With traditional funding sources becoming limited, academic institutions and commercial entities are increasingly partnering on research and development. As a result, there is more pressure to monetize intellectual property and publish research across multiple channels. Not only are academic institutions publishing findings in top journals, but their commercial partners are also securing patents in countries where inventions could potentially be brought to market.
This means that journals are no longer the first point of access for the latest academic research. Rather, new findings are now, first and foremost, found in patents—which typically must be filed before other public disclosures of the research. However, patents are generally more difficult to locate and understand, creating a blind spot for those seeking to assess the research landscape.
Overcoming the search gap between patents and journal articles
In terms of content and searchability, journal articles and patents couldn't be more different. The goal of a journal article is to communicate knowledge and encourage other researchers and publications to cite it. As such, journal articles are composed to draw in readers with compelling headlines, meaningful abstracts and thorough examples that convey the purpose and impact of the research. These specific details make journal articles somewhat easy to find through search.
Conversely, patents often withhold key details to protect the origins, conditions and commercial potential of the research. Though patent offices have rules to ensure titles and abstracts are clear, skilled patent attorneys will describe the invention in a way that provides the broadest protection possible with the least amount of disclosure. While valuable from a legal perspective, patents can prove troublesome from a search perspective. Further, patents are published in multiple languages, further complicating access to this information.
These challenges make it difficult for even the most skilled researcher to find the information they need from patents. And given that patents are normally the first publication to disclose new compounds and concepts, their low searchability is a real hindrance to innovators who depend on timely access to the latest global scientific information.
Using specialized tools to help close the gap
Closing the search gap requires specialized tools because an ordinary search engine isn't able to capture and curate complex scientific information. For example, consider two publications about hyaluronan hydrogels—a patent (WO2017191276) and a journal article. Both are by the same author, but have very different titles and abstracts. The abstract for the patent contains chemical structures, which are nearly impossible for non-specialized search engines to track.
The journal article abstract in ACS Biomaterials Science & Engineering is written quite differently:
In this study, transglutaminase-cross-linked hyaluronan (HA-TG) hydrogels are investigated for their potential to treat cartilage lesions. We show the hydrogels fulfill key requirements: they are simultaneously injectable, fast-gelling, biocompatible with encapsulated cells, mitogenic, chondroinductive, and form a stable and strongly adhesive bond to native cartilage. Human chondroprogenitors encapsulated in HA-TG gels simultaneously show good growth and chondrogenesis...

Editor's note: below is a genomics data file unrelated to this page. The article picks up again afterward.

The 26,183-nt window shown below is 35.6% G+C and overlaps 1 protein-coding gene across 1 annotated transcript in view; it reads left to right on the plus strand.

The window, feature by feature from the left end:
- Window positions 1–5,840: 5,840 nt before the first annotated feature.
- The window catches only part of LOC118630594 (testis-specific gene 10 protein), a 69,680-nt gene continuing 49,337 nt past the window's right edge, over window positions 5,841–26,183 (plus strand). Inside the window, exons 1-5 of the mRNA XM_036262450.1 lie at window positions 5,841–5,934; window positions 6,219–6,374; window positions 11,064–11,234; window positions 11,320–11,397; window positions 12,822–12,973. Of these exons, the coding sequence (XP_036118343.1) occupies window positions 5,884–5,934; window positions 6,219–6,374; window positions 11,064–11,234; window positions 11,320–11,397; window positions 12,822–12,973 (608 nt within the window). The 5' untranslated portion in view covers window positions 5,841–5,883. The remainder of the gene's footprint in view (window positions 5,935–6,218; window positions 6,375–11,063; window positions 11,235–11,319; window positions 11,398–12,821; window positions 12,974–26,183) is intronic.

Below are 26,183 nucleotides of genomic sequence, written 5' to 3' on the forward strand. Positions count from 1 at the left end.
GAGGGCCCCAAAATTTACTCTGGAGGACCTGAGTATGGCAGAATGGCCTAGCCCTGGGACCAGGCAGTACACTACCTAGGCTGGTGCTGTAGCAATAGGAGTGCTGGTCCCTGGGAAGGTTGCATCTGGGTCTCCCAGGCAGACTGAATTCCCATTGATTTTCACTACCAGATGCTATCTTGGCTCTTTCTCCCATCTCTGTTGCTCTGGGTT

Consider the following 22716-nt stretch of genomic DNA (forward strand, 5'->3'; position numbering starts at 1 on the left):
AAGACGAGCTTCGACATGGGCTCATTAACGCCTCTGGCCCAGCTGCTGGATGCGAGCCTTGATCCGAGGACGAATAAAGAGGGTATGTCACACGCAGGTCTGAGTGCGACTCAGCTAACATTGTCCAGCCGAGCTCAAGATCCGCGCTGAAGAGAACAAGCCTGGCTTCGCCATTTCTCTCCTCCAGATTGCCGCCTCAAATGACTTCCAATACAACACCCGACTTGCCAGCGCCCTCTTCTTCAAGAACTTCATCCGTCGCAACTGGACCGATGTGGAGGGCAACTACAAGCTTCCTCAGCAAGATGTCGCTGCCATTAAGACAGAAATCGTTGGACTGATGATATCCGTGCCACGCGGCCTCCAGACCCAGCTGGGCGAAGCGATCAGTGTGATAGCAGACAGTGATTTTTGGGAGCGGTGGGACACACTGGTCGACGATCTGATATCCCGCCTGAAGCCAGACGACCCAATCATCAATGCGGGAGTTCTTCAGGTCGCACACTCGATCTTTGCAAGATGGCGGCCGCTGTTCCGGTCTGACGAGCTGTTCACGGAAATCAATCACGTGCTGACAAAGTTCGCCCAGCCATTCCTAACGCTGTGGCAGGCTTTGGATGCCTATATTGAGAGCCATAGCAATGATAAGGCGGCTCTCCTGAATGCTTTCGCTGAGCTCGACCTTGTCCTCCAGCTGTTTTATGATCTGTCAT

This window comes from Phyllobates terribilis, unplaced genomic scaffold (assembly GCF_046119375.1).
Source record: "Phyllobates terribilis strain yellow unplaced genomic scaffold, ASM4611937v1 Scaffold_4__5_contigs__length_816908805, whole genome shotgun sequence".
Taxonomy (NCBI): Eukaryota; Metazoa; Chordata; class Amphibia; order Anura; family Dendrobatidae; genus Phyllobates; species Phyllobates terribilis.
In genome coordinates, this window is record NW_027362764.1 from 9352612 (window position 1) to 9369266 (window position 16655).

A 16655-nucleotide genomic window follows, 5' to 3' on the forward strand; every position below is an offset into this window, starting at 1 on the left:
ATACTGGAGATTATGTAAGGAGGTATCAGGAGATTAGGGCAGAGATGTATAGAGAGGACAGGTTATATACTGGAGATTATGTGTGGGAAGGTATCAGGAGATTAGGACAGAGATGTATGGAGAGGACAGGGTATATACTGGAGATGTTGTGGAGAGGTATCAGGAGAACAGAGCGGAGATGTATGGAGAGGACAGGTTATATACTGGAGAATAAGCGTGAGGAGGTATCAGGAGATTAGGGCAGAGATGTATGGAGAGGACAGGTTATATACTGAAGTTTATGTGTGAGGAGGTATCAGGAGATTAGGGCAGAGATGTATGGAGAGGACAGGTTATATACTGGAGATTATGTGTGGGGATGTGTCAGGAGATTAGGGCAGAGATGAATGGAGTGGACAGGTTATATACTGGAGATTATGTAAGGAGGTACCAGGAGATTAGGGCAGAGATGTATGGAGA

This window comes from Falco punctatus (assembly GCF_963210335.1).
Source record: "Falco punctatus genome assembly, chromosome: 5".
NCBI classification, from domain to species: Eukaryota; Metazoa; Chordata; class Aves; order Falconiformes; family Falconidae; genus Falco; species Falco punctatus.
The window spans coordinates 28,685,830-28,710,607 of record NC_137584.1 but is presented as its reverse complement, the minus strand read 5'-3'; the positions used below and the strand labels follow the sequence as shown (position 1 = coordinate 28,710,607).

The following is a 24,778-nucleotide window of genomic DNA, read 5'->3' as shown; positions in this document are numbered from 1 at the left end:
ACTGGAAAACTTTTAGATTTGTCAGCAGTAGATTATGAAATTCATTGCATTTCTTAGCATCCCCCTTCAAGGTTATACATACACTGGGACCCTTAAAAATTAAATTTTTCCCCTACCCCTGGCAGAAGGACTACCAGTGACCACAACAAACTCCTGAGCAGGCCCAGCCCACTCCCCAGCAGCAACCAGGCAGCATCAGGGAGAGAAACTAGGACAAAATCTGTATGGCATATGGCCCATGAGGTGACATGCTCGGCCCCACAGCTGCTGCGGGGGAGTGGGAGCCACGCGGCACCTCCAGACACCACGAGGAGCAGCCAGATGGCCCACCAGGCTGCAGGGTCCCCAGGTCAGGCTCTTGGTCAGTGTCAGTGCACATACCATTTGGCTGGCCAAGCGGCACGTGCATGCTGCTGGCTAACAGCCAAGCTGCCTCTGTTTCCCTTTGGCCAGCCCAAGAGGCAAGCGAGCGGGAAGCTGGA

A search for the terms, "transglutaminase" and "hyaluronan hydrogels," in Google Scholar yields 3,750 answers. While the journal article is the third answer on page one, the patent doesn't show up in the first 10 pages of results. Conducting the same search in SciFindern from CAS produces six results, including the journal article and patent. It also becomes clear that the journal article and patent share several indexed substances. There are 10 indexed for the journal article and 48 for the patent, with 6 substances appearing in both.
This precise, effective search is possible thanks to a unique combination of specialized technology and the expertise of CAS scientists, who comb through the ever-growing volume of published scientific content and apply meaningful categorizations to improve searchability and ensure results are as exact as possible.
In SciFindern, journals and patents are thoroughly analyzed and titles and abstracts are rewritten, as needed, to provide more useful information than what was in the original versions. In fact, 95 percent of patent titles and abstracts are rewritten by CAS to ensure a better search experience. Relevant concepts, claims, chemical structures, examples and CAS Registry Numbers® are also disclosed. In addition, patent documents from any of the 63 global patent offices are in SciFindern with English translations of the title and abstract. By overcoming language barriers that often prove prohibitive when searching patents, researchers using SciFindern can easily monitor and access discoveries made worldwide.
There's no doubt that the differences between journal articles and patents are extensive and impact how they can be searched. Tools that provide a unified approach to curating journals articles and patents are key to overcoming the search gap and driving innovation forward.
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